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The Complete Stems and Branches

The Complete Stems and Branches

This exciting and comprehensive book gives a clear, detailed and accessible presentation of the stems and branches theory of acupuncture. The majority of the principles behind Stems and Branches underlie the whole of acupuncture, regardless of the system being used. Fundamental principles are outlined in a clear manner and each chapter covers philosophical theory in depth and uses practical examples and exercises throughout, allowing any practitioner to integrate this form of acupuncture into practice as they progress throughout the book. Easy to follow and easy to use.

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JCM Review

Stems and branches theory has traditionally been the domain of those interested in the esoteric aspects of Chinese cosmology: Chinese astrologers, Feng Shui practitioners, Taoists, scholars and acupuncturists. A number of books have been published outlining various aspects of the theory applicable to these disciplines. Perhaps the most definitive sources rendered into English for acupuncturists are the classic texts of Chinese medicine, in particular the Su Wen. Until now we have not had an English language book outlining the theory of stems and branches in a comprehensive and accessible way. The practice of stems and branches has been taught for many years at the International College of Oriental Medicine (ICOM) in the UK. The college was founded in 1972 by Dr. J. D. van Buren who articulated the theory into a practical system for acupuncturists. Roisin Golding is herself a graduate of this college and it is perhaps no surprise that her book essentially describes van Buren’s system. For ICOM graduates the terrain will be instantly familiar and the text immediately accessible. For others it will provide a fascinating exploration into the rich tapestry of cycles and rhythms that permeate our lives and will hopefully inspire and awaken an appreciation for this area of study within Chinese medicine. Roisin’s book is extremely rich in detail and the material adheres to the tradition extremely well. Critical discussion of the theory is also included, with the concepts scrutinised and researched with reference to available sources.

This book is indeed a highly aspirational work, as stated in the foreword by Peter Firebrace, “… to understand the nature of time in all its changing patterns and manifestations and to restore it to its all-but-forgotten position at the heart of Chinese medicine.” To render this theory into print in an accessible and enjoyable format is not an easy task. It is clearly a useful book for the practising acupuncturist or student of stems and branches acupuncture and also ideal for those who want to delve deeply into Chinese medicine and learn about its resonances with Chinese cosmology. The theory described includes the interactions of heaven and earth, yin and yang, space and time and five elements and six energies and maps directly onto the functions and form found in Chinese medicine. It is a highly systematised and complex subject and in order to appreciate the true value of this book one should approach it with enthusiasm for this level of complexity. For those unfamiliar with the subject I would urge patience with the steep learning curve. The book is organised into three main parts: Time, Space and the Dao; Heavenly Stems and Earthly Branches; and The Inner Core of Acupuncture. The theoretical underpinnings discussed in part one are essential to understanding the stems and branches framework. The basic concepts of time, space, the seasons and the calendar are linked to the internal organs of Chinese medicine with clear explanations and references. Then the discussion moves on to heaven, earth, humankind (tian di ren), and the production of qi (complete with the type of flow diagram that is ubiquitous in Western colleges). There are plenty of links to the functional components of Chinese medicine and the material is presented in a way that is usable in a clinical context. Many useful examples of acupuncture points that link directly with the theory are given, with case history examples to illustrate the theory in practice. The theory of the five elements, essential to using the stems and branches, is covered in some detail.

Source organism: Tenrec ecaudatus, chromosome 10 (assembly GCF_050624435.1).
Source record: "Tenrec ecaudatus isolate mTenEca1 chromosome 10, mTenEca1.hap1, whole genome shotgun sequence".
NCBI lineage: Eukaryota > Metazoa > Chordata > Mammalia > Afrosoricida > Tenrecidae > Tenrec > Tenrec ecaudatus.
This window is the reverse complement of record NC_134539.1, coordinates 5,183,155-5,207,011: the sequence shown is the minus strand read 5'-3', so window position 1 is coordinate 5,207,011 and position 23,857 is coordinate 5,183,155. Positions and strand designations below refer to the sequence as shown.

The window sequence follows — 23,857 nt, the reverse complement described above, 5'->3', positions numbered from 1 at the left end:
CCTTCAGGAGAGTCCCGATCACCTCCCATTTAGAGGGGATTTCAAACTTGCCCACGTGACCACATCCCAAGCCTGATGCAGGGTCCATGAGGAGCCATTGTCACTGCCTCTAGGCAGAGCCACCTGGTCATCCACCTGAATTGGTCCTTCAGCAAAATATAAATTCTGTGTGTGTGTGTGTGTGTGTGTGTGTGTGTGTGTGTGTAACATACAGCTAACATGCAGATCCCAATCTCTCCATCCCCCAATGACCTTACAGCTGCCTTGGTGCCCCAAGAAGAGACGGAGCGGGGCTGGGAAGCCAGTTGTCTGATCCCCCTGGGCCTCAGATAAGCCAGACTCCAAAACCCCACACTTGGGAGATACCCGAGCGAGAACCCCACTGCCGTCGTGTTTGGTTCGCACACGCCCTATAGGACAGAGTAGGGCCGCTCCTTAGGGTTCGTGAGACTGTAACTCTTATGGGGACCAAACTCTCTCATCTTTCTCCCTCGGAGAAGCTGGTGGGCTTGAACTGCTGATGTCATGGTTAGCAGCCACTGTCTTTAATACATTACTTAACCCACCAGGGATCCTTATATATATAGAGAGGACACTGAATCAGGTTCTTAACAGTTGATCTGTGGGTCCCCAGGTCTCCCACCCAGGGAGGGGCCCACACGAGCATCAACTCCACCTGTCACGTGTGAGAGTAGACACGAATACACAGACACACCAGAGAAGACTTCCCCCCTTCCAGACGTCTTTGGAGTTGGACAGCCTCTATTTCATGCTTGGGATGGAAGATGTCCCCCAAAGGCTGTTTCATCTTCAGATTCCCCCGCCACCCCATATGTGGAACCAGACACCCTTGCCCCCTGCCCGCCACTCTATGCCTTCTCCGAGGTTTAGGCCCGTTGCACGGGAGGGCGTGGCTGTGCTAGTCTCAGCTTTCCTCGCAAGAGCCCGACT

The real core material begins in part two, where space and time are mapped directly onto the body. The six divisions deal with the division of time (and variance of yin/yang) and relate to the circulation of six heavenly energies and how the meridians resonate with them. This is useful clinically as it enables us to think in terms of climatic imbalances in the body - already embedded in Chinese medicine as the presence of cold, heat, damp, dryness, wind or fire. The channel pairings, their anatomical level, quantity of yin/yang and ratios of qi and blood are all logical extensions of this theory and are clearly explained.